I’m in Greece, and now that boutique hotels no longer have bookcases (blame the Kindle) was searching about for something to read.
I think if I ever met Canadian magazine editor and columnist Tyler Brulee I’d probably like him and we’d find plenty to talk about – we seem to visit the same European places, after all. I just get annoyed by his solipsistic writing, the shallow columns about airport VIP lounges and speedboats which suggest that a walk through the ocean of his soul wouldn’t get your feet wet.
Which makes it all the more peculiar that I got addicted to his newspaper, ‘Monocle Mediterraneo’, which covers all of the countries bordering the Med, and manages to be in equal parts vacuous (a pointless article about diving boards, another about getting out of the sea elegantly) and decent (articles on Med overfishing, struggling entrepreneurs in Libya). There’s style, design, music, clubbing, hotels and the odd social issue, wrapped up in a large format newspaper that largely manages to avoid the dead watches-and-jewellry look common to most similar magazines.
And unlike Wallpaper magazine, which suggests we should all go and live in converted abattoirs or Bauhaus-inspired missile silos, its properties look inhabitable. Oh, and the newspaper now has its own destination-hopping seaplane. As you do.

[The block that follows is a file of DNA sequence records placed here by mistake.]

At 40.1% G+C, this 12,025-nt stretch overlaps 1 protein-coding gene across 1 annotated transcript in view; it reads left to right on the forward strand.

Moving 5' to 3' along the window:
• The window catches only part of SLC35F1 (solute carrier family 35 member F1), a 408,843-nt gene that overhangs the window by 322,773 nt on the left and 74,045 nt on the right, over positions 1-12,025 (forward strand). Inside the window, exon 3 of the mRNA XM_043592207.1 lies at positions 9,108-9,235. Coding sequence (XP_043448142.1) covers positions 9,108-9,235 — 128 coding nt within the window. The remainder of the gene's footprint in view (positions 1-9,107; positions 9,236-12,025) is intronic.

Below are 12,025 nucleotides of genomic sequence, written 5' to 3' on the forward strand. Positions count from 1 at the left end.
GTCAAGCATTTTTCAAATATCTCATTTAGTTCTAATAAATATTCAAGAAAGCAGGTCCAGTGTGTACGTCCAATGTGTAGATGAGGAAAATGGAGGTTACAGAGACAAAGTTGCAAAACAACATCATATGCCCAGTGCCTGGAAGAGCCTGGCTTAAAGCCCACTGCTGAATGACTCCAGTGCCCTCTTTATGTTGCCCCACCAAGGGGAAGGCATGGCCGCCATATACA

But there was a really odd essay in the back of the latest issue, about a place called Camp Darby. It seems the US military has an outpost in, of all places, Tuscany. The camp has its own DJ, surfing facilities, beach, cinema and weekly fireworks displays (well, it’s sitting on one of the world’s largest munitions stores) but is also a ‘Reset’ training tool for soldiers who have endured battle conditions. You can tell it’s military because the sun-loungers are reserved by rank.
The story is so bizarre that it seems odd to be sandwiched between ads from Oscar de la Renta and Tom Ford. What is this niche market that Brûlée has uncovered? Well, you see his consumers on the Med beaches; tanned young fashionista with identical designer bodies, all sporting this summer’s look; acid-green sunglasses, massively oversized watches, and speaking an odd polyglot language of English, Italian, Greek and French; Med-speak.
As a writer, I tried to imagine how to reach them. Two tanned lithe young detectives, Sebastien and Etienne, discover the body of a young girl on a beach who has been choked to death on a nightclub glowstick, but they decide to do nothing about it and go to a Japanese restaurant instead.